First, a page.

Robert Aldrich emerged as one of the most distinctive and forceful filmmakers among the new generation who helped transform American cinema in the 1950s with their defiantly individual vision. His work was marked by a pessimistic iconoclasm, increased in intensity by an often-elaborate cinematic style which sometimes verged on the melodramatic.
Robert Aldrich | USA | 1954 | 91 min
Refusing to let himself be re-settled on a Florida reservation, Massai, an Apache warrior, escapes his captors and returns to his homeland to become a peaceful farmer. This ground-breaking Western casts a sympathetic eye on the struggles of Native Americans.
Sunday, 14 February at 4.30pm
Robert Aldrich | USA | 1954 | 94 min
During the Mexican Rebellion of 1866, an unsavory group of American adventurers are hired by the forces of Emperor Maximilian to escort a countess to Vera Cruz.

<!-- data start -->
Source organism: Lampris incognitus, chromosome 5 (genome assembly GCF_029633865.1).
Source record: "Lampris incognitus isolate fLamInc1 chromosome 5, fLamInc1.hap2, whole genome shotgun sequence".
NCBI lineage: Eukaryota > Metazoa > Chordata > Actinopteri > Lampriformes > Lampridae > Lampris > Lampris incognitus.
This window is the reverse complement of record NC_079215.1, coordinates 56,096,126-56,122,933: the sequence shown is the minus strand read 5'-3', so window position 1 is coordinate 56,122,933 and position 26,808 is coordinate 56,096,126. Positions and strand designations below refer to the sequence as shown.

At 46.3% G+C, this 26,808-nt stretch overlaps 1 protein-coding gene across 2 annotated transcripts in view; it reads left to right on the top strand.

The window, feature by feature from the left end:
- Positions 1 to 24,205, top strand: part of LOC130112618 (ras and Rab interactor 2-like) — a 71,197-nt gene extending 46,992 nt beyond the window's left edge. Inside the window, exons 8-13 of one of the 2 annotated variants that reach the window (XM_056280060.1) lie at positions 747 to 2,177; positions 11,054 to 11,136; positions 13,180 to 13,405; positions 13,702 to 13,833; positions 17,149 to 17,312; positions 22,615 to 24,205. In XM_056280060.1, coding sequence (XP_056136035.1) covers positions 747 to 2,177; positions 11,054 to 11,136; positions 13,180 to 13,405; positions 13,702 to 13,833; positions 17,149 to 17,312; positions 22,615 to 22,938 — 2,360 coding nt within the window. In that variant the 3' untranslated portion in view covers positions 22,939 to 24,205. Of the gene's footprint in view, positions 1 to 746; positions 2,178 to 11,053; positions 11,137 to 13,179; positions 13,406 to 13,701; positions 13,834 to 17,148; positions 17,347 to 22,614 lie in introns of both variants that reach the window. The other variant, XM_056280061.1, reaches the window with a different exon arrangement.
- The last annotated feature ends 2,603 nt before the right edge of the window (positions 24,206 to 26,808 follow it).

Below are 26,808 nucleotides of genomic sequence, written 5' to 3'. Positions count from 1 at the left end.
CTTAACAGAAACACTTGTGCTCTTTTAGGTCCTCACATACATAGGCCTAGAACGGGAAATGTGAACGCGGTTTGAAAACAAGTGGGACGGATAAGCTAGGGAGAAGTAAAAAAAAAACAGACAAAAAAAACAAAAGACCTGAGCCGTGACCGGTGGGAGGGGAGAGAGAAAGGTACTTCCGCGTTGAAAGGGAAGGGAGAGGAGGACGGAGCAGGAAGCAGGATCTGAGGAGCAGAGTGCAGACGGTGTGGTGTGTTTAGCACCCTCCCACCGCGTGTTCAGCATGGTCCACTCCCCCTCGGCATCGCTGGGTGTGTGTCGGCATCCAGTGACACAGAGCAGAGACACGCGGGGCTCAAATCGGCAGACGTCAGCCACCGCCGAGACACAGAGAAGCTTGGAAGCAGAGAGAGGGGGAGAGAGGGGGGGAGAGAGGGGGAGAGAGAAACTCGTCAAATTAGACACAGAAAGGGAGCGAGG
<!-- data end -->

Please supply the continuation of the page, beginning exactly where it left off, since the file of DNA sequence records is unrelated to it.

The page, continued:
Sunday, 21 February at 4.30pm
Kiss Me Deadly
Robert Aldrich | USA | 1955 | 106 min
A doomed female hitchhiker pulls private investigator Mike Hammer into a deadly whirlpool of intrigue, revolving around a mysterious ‘great whatsit.’
Sunday, 28 February at 4.30pm
What Ever Happened to Baby Jane?
Robert Aldrich | USA | 1962 | 134 min
A former child star torments her crippled sister in a decaying Hollywood mansion in this nightmarish psychodrama. The film plays on the notoriously bitter rivalry between the film’s two stars, Hollywood acting legends Bette Davis and Joan Crawford.
Sunday, 6 March at 4.30pm
The Killing of Sister George
Robert Aldrich | USA | 1968 | 138 min
An ageing lesbian actress (Beryl Reid) finds her life falling apart after she both loses her job playing Sister George in a long-running television soap opera and discovers that her lover (Susannah York) has fallen for a TV executive (Coral Browne). This leads to a great deal of taboo-busting melodramatics. Sister George remains a lesbian cult classic that has the distinction of being the first ‘serious’ film to receive an X rating.
Sunday, 13 March at 4.30pm